Jean Vigo, Jean Cocteau, Jean Renoir, Jean-Luc Godard – the list of great French filmmakers seems endless. From its inception with the silent films of Louis Feuillade and Georges Méliès (the inspiration behind Martin Scorsese’s “Hugo”), the French film industry has established a rich history of cinematic work inspired by radical innovation and visionary imagination.
French film has always been full of unexpected twists and turns. As recently as last year, the French film director Michel Hazanavicius won five Academy Awards, including Best Picture and Best Director, for his 2011 film, “The Artist” – the first silent movie to win the Best Picture Oscar since 1927’s “Wings,” which was the inaugural Academy Award winner in 1929.
From Feb. 21 to 24, the University of Virginia’s French Film Festival – under the auspices of the Department of French in the College of Arts & Sciences – will offer five thought-provoking examples of recent French-language cinema. Festival organizers hope to reach across academic disciplines and into the Charlottesville community to bring people together around the experience of watching French films. Each film is subtitled in English to encourage the nonFrench-speakers to attend.
The films will be screened at the City Council Chambers and at the Central Jefferson-Madison Regional Library in the McIntire Room, and on Grounds, at the Nau Hall auditorium.
“The U.Va. French Film Festival is yet another example of the University of Virginia's rich and dynamic cultural programming that serves as a bridge to our community,” said Jody Kielbasa, vice provost for the arts. “As the birthplace of cinema, France has long held a special place in the hearts of cinephiles, and French filmmakers continue to make their mark in the film industry in the 21st century.”
The French Film Festival is sponsored by several local organizations and businesses.
Each screening will be followed by a discussion and a reception to encourage further discussion. As every French film enthusiast knows, analysis and ongoing conversation about film is at the very heart of being a French cinephile.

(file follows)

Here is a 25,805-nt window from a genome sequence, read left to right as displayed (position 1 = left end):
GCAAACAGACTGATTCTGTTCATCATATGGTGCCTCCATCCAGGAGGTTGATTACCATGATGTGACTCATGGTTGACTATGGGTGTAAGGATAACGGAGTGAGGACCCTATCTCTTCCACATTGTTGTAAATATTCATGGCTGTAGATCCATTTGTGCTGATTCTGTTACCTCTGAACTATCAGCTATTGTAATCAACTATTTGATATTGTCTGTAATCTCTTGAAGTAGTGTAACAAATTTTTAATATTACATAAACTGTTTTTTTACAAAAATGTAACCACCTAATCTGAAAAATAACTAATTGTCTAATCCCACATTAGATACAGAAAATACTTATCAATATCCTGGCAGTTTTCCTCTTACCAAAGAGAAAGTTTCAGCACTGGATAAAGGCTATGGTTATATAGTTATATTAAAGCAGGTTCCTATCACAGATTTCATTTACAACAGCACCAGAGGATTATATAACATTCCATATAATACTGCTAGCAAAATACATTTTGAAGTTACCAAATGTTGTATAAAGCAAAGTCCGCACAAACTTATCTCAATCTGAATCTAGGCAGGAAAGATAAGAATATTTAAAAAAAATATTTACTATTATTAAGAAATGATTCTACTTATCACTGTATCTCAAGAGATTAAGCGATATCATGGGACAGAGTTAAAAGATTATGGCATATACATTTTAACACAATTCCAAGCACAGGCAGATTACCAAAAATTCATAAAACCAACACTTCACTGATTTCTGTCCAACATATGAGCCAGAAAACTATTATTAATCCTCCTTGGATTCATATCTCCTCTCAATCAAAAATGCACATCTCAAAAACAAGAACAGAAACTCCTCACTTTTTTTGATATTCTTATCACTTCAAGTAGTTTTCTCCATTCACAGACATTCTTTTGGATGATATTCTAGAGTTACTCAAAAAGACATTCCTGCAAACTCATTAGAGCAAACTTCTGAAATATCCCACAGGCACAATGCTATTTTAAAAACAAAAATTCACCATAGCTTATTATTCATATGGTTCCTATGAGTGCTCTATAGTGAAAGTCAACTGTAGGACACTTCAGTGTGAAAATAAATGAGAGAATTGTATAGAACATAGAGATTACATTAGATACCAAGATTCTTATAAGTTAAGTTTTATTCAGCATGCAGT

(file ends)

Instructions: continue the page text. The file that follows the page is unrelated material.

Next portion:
Since the academic focus of each professor is reflected in the films they are discussing, the talk after each film promises to be as enlightening as the film itself.
- Feb. 21, 7 p.m., City Council Chambers: Ismael Ferroukhi’s 2011 film “Les hommes libres” (Free Men) depicts the story of an Algerian immigrant in Paris during World War II who is inspired to join the resistance by his friendship with a Jewish man. The post-screening roundtable discussion features U.Va. professors Ari Blatt, Department of French; Hanadi-Al-Samman, Department of Middle Eastern and South Asian Languages and Literatures; and Alon Confino, Corcoran Department of History.
- Feb. 22, 7 p.m., City Council Chambers: Philippe Le Guay’s 2010 film “Les femmes du sixième étage” (The Women on the Sixth Floor) takes place in 1960s Paris, and tells the story of a conservative couple whose lives are turned topsy-turvy by the Spanish maids in their building. The after-film talk includes U.Va. professors Carrie Douglas, Department of Anthropology; and Andrea Press, Department of Media Studies, and two Ph.D. students in the Department of Spanish, Nick Wolters and Morgan Fisher.
- Feb. 23, 2 p.m., Nau Hall Auditorium: Werner Herzog’s 2010 film “La grotte des rêves perdus” (The Cave of Forgotten Dreams), was originally screened in 3D. Herzog, the great New German Cinema documentary and fiction film director, gained exclusive access inside the Chauvet caves of southern France, capturing the oldest known pictorial creations of humankind in their natural setting. Given that Herzog is German, technically this may not be a French film; nevertheless, its transcendent beauty distinguishes it as one of the great documentary features ever made. The post-Herzog discussion will be led by U.Va. professors John J. Dobbins, McIntire Department of Art; and Alison Levine, Department of French.
- Feb. 23, 7 p.m., Nau Hall Auditorium: Serge Bromberg and Ruxandra Medrea’s 2009 documentary “L’enfer d’Henri-Georges Clouzot” (Henri-Georges Clouzot’s Inferno) explores the shadowy history of a lost film. In the ’50s and ’60s, Clouzot was one of France’s most acclaimed filmmakers. with masterpieces such as “The Wages of Fear” and “Les Diaboliques” under his belt. In 1963, he began work on a project called “L’Enfer,” a film about jealousy and madness, but after only three weeks, suddenly halted production and never returned to the film. Guest speaker Oliver Speck, associate professor of film studies at Virginia Commonwealth University, will lead the discussion..
- Feb. 24, 1 p.m., Central Jefferson-Madison Regional Library: Mona Achache’s 2009 film “Le hérisson” (The Hedgehog) is the story of Paloma, a serious but troubled 11-year-old girl who has decided to kill herself on her 12th birthday. Fascinated by art and philosophy, she documents her life, often with hilarious observations about the world around her. Paloma meets some kindred spirits – her building’s grumpy custodian and an elegant neighbor – who eventually inspire her to question her pessimistic view of life. In anticipation of this screening, a book club at the Jefferson-Madison library has been reading Muriel Barbery’s “L’élégance du hérisson” (“The Elegance of the Hedgehog”), from which “Le hérisson” was adapted. Following the film, there will be a book group open discussion. In addition, coffee and Belgian waffles will be served.